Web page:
Posted by : Unknown 10 September 2012

I know I haven't done a post in a while, but I've been so busy with college work and life in general that I seriously have not been able to find the time. I've decided to "recycle" something I wrote a little under a year ago though, just so you guys have something newer to read. How nice am I? 
Anyway, it's not an opinion piece, but a story I wrote for AS English Language. It got me an A and I'm pretty happy with it, although I'm not sure whether the text formatting has copied over the way I want it to from Word. Enjoy the story though, because I certainly enjoyed writing it... I think.

Editorial note: Reading through this now (21:50, 19/11/2012) I've just realised my main protagonist is called Sheldon Cooper. It's only just clicked. Oh dear.

The Fallen Streets

Cooper didn’t trust Kelso; not one bit. It’s like his father had told him, “Believe nothing, trust no one.” Cooper had never paid much attention to that line as a teenager; growing up in Los Angeles amongst the buzz of the city required him to be alert and watch his valuables, but he trusted his friends and family.
His father’s quote was on a continuous loop inside Cooper’s head as he drove south on Santa Monica Avenue towards the meeting place him and Kelso had agreed just the day before.

What a difference a day makes.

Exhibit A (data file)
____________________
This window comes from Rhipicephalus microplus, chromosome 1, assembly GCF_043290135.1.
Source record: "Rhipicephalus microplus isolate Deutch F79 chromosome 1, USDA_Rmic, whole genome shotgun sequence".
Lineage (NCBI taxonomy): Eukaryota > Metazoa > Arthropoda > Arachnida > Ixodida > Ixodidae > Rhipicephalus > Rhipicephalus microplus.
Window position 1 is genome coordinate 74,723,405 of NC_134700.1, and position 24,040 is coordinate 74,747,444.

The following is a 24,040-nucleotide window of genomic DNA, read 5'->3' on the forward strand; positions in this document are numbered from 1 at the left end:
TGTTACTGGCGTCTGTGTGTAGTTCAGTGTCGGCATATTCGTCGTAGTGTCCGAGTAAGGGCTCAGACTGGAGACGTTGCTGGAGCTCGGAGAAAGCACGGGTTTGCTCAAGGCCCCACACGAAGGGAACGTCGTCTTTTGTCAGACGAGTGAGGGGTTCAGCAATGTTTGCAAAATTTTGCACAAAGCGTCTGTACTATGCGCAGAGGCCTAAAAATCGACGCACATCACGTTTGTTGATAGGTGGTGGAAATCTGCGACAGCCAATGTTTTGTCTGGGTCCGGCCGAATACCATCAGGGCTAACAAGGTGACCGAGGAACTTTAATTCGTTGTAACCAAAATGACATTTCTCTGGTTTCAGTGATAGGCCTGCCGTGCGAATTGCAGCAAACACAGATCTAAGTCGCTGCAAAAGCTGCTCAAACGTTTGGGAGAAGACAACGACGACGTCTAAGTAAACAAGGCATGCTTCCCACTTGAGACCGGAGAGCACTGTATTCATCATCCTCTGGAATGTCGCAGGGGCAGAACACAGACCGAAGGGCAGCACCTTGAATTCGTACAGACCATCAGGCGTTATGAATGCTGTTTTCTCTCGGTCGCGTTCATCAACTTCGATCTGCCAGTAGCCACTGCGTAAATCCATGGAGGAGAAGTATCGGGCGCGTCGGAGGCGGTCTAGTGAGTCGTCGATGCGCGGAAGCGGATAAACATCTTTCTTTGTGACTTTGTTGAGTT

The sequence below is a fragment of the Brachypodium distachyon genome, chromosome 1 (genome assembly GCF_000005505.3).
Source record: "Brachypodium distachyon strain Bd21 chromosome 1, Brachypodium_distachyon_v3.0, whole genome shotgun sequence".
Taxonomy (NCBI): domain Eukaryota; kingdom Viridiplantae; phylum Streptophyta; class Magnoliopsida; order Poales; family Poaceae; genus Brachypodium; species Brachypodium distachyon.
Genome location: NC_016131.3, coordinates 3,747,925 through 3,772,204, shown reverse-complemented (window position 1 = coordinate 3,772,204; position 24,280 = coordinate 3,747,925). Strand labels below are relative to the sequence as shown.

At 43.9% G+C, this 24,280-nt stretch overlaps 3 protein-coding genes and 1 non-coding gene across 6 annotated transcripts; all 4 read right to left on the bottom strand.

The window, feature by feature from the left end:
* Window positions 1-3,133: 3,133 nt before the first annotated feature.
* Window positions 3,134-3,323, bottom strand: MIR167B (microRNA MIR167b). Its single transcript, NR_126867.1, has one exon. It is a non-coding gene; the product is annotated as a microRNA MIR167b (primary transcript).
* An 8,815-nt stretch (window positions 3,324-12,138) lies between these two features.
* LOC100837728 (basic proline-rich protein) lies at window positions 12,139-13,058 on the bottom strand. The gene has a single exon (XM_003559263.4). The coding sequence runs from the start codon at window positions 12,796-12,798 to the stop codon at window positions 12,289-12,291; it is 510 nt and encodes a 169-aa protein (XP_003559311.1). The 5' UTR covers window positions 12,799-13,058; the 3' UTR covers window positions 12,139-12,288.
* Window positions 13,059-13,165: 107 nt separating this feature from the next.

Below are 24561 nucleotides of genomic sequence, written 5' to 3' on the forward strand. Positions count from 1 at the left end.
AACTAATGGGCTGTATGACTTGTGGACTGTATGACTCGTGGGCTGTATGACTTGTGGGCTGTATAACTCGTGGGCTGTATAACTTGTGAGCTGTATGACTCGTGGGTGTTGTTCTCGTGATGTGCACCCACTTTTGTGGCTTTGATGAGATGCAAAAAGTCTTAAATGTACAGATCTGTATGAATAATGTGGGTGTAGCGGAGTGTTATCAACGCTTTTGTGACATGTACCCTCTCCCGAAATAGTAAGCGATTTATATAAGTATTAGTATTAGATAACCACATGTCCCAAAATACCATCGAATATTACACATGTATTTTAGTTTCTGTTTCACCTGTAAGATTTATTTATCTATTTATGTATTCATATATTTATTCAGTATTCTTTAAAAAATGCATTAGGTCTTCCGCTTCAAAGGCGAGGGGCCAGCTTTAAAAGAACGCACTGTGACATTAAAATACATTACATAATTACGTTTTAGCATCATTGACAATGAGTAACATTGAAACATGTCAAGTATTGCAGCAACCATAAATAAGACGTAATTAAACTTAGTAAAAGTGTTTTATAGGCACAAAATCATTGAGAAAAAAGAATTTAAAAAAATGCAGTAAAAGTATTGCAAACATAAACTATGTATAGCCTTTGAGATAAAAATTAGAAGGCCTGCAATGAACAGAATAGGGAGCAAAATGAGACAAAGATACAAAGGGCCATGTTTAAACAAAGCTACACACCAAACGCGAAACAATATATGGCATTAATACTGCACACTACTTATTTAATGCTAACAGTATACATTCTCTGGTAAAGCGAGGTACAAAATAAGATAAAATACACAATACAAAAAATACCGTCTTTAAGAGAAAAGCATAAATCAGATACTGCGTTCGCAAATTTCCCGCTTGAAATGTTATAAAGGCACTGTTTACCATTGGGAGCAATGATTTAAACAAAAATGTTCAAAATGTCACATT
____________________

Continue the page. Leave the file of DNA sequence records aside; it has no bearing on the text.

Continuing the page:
Cooper had decided he wanted nothing to do with the street crime business that now ran rife in Los Angeles, providing constant work for the police department, taking the lives of more and more innocent soldiers each week. It was those who had nothing to live for that were the most likely to get involved. Buying and selling the stolen morphine that proved so vital during the war. Now it was just a hindrance.

Cooper had read a story in the LA Times earlier that morning. Two ex-marines found dead in their apartment, tourniquets tied tightly around their forearms, showcasing veins from which used morphine syringes were protruding.

That story was what changed Cooper’s mind. He didn’t want to be the man that caused the deaths of brave US soldiers, striving to discover the life they used to have previous to the war. It wasn’t their fault that the US government had no idea what these men were going through; waking up in sweats in the middle of the night, memories of fallen friends haunting their dreams. Cooper was one of the lucky ones; he kept his head down during his time in the Rhineland, refusing to make friends with anyone in fear of losing someone he cared for. He’d spent most of his time bent over maps, studying enemy strongholds, discussing strategic operations with the Generals, and then sending soldiers out to die.

Cooper’s determination to stay detached from everyone meant he didn’t feel the sorrow he could see on many faces when the names of the dead were read out every Sunday. Of course he still felt upset, but his complete lack of a social life had pushed his emotions to the side, he’d become boring and professional. Maybe that was why he was so wary of Kelso. He hadn’t had a friend for at least four years now, possibly more. He didn’t know who to trust anymore. He couldn’t even remember the last time he’d laughed.